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Fact Sheets

Capitalizing on the Value Created by Transportation

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Value capture presents an opportunity to meet funding challenges for transportation projects at a local and State level.

Value capture refers to a set of techniques that take advantage of increases in property values, economic activity, and growth linked to infrastructure investments to help fund current or future improvements.


Motorist traveling on Interstate 90 in northern Indiana

Value capture returns a portion of land value created by transportation to be used for future investments.

  • Accelerates project delivery. Value capture ecthniques can bring revenue to a project prior to or during the project implementation.
  • Generates sustainable long-term revenue. Value capture techniques can provide a sustained revenue source to support operations and maintenance or finance transportation improvements.
  • Provides supplemental funding for transportation needs. Value capture techniques can bring more revenue sources to a project by sharing the financial burden with developers and owners who benefit from the transportation investment.
  • Supports economic development & redevelopment. Value capture techniques can provide a creative solution to funding infrastructure in "real-time," therefore meeting the needs of developers and stimulating economic growth.


Motorist traveling on Interstate 90 in northern Indiana

A new or improved highway that connects to economic activity will benefit adjacent parcels. Similar parcels without those connections do not increase in value.

The following techniques demonstrate powerful tools that can address funding gaps.

Developer Contributions include Impact Fees and Negotiated Exactions. They are one-time charges collected by local governments from developers to offset the cost of infrastructure and services necessitated by new development.

Special Assessments include Special Assessment Districts, Business Improvement Districts, Sales Tax Districts, and Land Value Taxes. These are additional fees or taxes assessed on businesses or residents in specified geographic areas benefiting proximity to a highway or other transportation facility or corridor.

Fees include Transportation Utility Fees which are similar to a utility fee and are assessed based on how individual businesses and households use transportation facilities.

Incremental Growth includes Tax Incremental Finance, Transportation Reinvestment Zones, and Tax Allocation Districts. These mechanisms allocate back to infrastructure from some specified portion of increased property tax revenues fostered by new infrastructure - often for a specified period of time.

Joint Development includes At Grade, Below Grade, and Above Grade (or Air Rights). This is the sale or lease of land or air rights on or adjacent to transportation facilities. This can include donations of land or other in-kind resources from the private sector in ongoing commercial operations.

Concessions include Asset Recycling. This is the sale or lease of government-owned assets - such as toll roads or bridges - to private-sector investors/operators.

Advertising and Naming Rights are the sale of advertising space or naming rights on a transportation facility. Note: Commercial uses within Interstate Highway System right of way, including rest areas, is prohibited by law; however, they may be allowed on toll facilities and in transit stations.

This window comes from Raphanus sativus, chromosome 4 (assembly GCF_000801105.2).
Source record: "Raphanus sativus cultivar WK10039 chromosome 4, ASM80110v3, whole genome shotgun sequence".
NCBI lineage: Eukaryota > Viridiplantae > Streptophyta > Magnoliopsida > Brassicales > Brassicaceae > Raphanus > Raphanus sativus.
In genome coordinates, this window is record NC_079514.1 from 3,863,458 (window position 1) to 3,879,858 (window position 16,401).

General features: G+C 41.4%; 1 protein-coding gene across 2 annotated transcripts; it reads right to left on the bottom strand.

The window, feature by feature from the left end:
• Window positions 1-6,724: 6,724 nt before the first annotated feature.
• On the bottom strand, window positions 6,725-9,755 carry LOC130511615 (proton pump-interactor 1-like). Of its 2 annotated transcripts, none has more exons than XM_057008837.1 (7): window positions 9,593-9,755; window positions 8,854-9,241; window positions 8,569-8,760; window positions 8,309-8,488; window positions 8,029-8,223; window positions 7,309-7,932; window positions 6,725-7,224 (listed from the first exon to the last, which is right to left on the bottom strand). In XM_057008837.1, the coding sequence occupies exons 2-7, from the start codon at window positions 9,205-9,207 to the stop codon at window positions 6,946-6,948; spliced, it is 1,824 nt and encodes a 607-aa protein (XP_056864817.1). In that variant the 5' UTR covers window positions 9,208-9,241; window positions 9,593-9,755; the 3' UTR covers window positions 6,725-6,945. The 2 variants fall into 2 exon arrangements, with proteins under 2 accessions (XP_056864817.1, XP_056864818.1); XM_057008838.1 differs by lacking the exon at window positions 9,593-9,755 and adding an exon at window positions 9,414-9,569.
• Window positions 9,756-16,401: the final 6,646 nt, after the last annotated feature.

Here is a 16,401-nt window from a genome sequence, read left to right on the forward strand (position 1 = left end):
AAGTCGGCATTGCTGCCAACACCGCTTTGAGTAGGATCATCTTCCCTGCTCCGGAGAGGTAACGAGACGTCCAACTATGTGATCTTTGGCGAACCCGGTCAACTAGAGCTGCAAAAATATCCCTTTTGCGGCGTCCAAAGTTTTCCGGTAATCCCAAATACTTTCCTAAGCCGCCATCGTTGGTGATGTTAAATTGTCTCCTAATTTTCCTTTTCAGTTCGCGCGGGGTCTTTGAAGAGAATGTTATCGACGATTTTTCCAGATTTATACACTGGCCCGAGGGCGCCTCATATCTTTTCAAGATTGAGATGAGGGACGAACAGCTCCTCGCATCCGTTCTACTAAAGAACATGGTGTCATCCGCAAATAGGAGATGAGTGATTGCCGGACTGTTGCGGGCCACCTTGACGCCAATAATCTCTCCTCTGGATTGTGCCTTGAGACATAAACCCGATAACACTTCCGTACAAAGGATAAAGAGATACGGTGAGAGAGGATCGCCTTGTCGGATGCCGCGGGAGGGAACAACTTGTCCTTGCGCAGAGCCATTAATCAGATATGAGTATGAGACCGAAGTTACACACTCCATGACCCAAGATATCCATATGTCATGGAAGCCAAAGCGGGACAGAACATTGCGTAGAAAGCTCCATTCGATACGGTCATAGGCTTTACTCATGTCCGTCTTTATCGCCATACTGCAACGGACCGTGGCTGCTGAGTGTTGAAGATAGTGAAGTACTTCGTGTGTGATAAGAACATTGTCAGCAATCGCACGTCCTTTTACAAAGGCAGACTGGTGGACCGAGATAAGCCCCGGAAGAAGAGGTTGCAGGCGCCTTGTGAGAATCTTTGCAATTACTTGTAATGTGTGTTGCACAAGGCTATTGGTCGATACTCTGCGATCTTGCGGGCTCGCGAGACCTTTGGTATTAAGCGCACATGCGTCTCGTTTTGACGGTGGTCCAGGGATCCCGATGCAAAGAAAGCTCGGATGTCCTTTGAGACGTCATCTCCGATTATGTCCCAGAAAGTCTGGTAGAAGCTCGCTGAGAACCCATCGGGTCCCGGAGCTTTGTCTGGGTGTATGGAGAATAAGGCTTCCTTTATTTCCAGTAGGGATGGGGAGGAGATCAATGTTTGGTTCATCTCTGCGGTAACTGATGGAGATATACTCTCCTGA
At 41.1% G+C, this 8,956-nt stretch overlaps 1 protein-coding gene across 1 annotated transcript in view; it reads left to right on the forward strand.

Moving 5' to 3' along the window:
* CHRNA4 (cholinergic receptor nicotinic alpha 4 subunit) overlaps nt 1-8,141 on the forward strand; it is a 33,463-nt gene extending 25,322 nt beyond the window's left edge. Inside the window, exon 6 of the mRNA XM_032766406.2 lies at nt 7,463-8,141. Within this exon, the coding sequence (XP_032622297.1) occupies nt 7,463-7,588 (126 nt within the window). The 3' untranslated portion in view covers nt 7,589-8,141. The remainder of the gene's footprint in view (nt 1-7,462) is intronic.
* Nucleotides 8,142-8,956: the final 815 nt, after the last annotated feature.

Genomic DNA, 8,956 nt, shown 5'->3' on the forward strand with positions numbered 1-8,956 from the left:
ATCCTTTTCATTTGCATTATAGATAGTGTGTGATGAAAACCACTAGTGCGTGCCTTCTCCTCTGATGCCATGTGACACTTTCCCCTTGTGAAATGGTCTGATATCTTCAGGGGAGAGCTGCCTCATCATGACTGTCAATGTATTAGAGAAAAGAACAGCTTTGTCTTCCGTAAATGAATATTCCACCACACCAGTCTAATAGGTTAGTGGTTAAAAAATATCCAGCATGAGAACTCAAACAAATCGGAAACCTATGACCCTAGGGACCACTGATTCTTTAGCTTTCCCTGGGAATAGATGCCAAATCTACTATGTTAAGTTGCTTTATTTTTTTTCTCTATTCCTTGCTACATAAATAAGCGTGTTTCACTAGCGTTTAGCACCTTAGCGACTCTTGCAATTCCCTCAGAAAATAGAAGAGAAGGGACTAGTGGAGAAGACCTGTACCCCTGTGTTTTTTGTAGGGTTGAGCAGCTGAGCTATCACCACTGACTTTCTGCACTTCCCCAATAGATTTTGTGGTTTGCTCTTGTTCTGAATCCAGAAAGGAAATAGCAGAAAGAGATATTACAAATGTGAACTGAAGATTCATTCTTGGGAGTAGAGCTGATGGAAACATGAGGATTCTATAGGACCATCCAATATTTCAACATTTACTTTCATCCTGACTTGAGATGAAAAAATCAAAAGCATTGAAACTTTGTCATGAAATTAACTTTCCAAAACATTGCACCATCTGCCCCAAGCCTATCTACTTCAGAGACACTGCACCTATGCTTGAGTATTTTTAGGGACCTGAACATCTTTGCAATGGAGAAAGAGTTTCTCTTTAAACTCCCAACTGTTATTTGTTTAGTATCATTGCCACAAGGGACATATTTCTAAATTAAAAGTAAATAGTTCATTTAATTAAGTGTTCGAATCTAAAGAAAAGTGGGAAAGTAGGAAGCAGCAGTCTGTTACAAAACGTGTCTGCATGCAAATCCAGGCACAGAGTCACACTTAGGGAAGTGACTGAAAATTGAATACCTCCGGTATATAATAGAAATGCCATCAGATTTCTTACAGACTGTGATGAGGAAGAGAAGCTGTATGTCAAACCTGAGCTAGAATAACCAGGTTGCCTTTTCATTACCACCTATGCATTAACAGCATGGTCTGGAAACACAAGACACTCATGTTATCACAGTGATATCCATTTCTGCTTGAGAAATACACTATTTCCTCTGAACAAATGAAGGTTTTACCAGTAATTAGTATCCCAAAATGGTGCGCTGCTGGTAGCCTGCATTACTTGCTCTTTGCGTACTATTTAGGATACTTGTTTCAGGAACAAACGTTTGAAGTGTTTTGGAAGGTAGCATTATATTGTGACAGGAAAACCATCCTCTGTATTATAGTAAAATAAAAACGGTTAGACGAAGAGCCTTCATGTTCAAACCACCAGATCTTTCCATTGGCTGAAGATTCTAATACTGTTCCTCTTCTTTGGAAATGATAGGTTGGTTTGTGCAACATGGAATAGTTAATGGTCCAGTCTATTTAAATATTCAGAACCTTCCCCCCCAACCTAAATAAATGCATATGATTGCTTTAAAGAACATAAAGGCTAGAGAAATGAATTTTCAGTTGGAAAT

States such as California, Colorado, Florida, Georgia, Massachusetts, Missouri, Ohio, Oregon, Pennsylvania, Texas, and Virginia, as well as the District of Columbia, are using value capture options successfully. The following are examples of different value capture applications supporting highway improvements across the United States:

  • Several small towns in Oregon have instituted transportation utility fees through monthly utility bills that fund programs paying for local road maintenance and safety projects.
  • The Cap at Union Station project over I-670 in Columbus, OH, is an example of joint development and right-of-way use agreements to improve traffic operations and transform the void caused by I-670 into an urban streetscape with retail shops and restaurants.
  • California's Orange County Transportation Corridor Agencies (TCA) are using development impact fees to generate funds that have provided seed capital for transportation facilities and continue to be an integral feature of TCA's debt management strategy.
  • In Texas, the Fort Worth City Council established transportation impact fees in July 2008 on new development projects to help fund transportation improvements. In April 2013, the council approved a transportation impact fee increase on new single-family homes.
  • In Illinois, the city of Chicago used tax increment financing districts to fund a variety of projects, including street improvements, transit stations, and neighborhood redevelopment.
  • In Missouri, residents of four counties approved the creation of a transportation development district that levied a dedicated sales tax mileage in their district to generate half the funding for expansion of a 52-mile upgrade to U.S. Highway 36, widening it from two to four lanes.
  • Salina, KS, with a population of less than 50,000, is combining the value capture strategy of a tax incremental finance property tax with a community improvement sales tax and private funding for its $154 million downtown redevelopment project.


FHWA EDC-5 Value Capture: Capitalizing on the Value Created by Transportation

FHWA Center for Innovative Finance Support – Value Capture

For additional information, please contact:

Stefan Natzke
FHWA Office of Planning, Environment, and Realty
(202) 366-5010

Thay N. Bishop
FHWA Center for Innovative Finance Support
(404) 562-3695

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